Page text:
The best thing I’ve found is to become involved in communities gradually in order to understand what accepted behaviour is. Twitter works differently to Reddit, which works differently to forums, which are different to Google+ It’s important to get to know each community before posting a single link to your own stuff. Some forums are happy for you to link your blog in your signature while others are completely against any form of self-promotion.
That said, be free with getting involved. Talk to other people. Post comments on other blogs with your own thoughts. If they inspire you to write your own blogpost, link back to their article. The same with forum threads and Twitter interactions – if you can share where the idea came from then do it.
DO NOT just spam everywhere advertising your new blog. Be sensible and respectful of the places you’re participating in.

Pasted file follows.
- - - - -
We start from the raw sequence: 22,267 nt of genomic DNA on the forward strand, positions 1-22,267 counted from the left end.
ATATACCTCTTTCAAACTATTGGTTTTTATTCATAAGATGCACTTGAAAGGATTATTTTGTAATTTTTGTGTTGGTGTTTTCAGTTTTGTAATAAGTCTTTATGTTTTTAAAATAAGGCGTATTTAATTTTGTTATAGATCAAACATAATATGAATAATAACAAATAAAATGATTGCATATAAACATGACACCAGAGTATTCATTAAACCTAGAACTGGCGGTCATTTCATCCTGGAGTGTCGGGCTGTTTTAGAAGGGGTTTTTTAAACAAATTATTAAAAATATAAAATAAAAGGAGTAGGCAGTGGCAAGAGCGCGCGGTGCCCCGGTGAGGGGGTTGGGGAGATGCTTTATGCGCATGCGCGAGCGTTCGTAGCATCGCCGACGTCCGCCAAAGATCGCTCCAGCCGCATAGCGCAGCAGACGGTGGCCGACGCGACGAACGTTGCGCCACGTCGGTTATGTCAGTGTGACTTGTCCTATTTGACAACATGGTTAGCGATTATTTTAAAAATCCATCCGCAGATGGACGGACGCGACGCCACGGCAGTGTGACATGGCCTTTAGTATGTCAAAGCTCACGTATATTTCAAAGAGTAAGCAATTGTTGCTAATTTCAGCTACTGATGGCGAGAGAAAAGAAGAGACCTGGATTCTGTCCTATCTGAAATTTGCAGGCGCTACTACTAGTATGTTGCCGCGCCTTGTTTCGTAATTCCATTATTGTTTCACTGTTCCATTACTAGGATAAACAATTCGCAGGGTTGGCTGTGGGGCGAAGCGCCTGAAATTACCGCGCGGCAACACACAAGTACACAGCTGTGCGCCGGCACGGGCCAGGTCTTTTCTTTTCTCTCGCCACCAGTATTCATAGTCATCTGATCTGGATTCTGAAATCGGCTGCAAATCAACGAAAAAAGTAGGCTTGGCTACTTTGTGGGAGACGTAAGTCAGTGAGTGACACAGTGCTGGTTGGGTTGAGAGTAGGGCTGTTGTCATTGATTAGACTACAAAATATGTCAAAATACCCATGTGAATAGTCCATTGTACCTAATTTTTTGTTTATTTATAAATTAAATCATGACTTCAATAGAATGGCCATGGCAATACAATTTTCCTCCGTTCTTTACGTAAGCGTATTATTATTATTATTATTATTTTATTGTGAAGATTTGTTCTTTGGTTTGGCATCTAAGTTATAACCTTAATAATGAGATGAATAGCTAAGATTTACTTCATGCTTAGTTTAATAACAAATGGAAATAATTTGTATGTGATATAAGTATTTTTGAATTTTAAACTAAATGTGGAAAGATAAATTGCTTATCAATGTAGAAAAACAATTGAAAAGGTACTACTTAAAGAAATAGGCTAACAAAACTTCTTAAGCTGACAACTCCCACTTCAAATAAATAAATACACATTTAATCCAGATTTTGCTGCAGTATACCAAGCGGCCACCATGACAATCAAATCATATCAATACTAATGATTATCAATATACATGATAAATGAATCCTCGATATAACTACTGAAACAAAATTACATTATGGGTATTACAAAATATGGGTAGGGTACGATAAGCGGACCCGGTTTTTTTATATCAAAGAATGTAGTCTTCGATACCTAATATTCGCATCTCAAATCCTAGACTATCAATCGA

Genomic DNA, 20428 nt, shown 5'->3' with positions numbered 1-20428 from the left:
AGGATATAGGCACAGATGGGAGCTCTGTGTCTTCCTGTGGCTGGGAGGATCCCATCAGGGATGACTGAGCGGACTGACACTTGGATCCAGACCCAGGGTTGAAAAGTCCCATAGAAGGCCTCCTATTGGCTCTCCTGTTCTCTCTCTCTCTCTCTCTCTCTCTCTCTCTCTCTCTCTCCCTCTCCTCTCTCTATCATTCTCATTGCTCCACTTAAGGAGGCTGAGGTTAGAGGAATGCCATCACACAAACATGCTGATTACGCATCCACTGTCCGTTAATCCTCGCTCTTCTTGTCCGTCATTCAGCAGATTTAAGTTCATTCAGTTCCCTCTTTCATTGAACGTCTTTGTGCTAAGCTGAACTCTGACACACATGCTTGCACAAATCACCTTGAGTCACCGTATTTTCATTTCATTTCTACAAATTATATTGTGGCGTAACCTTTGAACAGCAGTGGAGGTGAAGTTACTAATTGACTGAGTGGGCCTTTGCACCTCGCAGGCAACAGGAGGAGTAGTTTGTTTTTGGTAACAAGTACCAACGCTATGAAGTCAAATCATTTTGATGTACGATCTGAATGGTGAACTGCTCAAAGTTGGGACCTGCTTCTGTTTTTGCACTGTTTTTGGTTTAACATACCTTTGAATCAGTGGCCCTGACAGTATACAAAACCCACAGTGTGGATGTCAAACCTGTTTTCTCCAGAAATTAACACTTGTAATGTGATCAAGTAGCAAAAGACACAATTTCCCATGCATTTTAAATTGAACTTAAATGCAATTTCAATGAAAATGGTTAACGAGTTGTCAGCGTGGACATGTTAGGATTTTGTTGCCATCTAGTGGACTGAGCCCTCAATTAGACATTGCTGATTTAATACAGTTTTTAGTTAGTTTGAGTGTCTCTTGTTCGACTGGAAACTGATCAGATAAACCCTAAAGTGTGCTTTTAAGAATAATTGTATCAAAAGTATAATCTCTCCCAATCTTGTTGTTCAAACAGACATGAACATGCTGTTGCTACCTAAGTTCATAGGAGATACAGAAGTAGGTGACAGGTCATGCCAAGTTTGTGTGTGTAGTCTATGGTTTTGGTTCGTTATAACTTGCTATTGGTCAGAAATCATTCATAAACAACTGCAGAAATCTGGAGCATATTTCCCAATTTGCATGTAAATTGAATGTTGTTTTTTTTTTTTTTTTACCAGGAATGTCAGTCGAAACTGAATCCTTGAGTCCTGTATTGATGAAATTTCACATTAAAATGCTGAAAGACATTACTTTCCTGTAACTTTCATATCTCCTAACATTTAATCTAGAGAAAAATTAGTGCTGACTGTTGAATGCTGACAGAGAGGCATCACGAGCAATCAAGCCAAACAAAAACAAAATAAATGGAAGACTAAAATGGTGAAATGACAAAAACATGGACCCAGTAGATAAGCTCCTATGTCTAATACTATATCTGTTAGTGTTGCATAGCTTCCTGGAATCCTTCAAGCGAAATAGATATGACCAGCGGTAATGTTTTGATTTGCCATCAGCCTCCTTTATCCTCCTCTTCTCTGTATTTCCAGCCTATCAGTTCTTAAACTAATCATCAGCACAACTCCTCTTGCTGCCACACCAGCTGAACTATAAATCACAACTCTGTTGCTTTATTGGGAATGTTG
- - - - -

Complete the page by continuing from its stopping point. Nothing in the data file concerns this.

There Are No Rules
My final bit of advice is another truism. There are no rules to successful writing, no guaranteed formula that will work for you. It takes work, experimentation and persistence to find a setup and style that works for you.
To give you a bit of background, I’d originally started out writing a tech blog. I’d research my articles and carefully give reasons for my opinions. I got some great feedback from family and friends, but it just wasn’t going anywhere. I tried making it more interesting by including subjects that I was more passionate about (games), but then it became disorganised and unfocused. After trying to reboot the idea a couple of times I decided to shut it down.
Since then I’ve read a lot, learned a lot and tweaked things a lot to gradually improve how I write, how I lay pages out and how I organise the blog. And I’m still learning – how to make better Youtube videos, how to design my own games and so on. I’m finding new bloggers with interesting ideas and I’m loving what they’re writing about.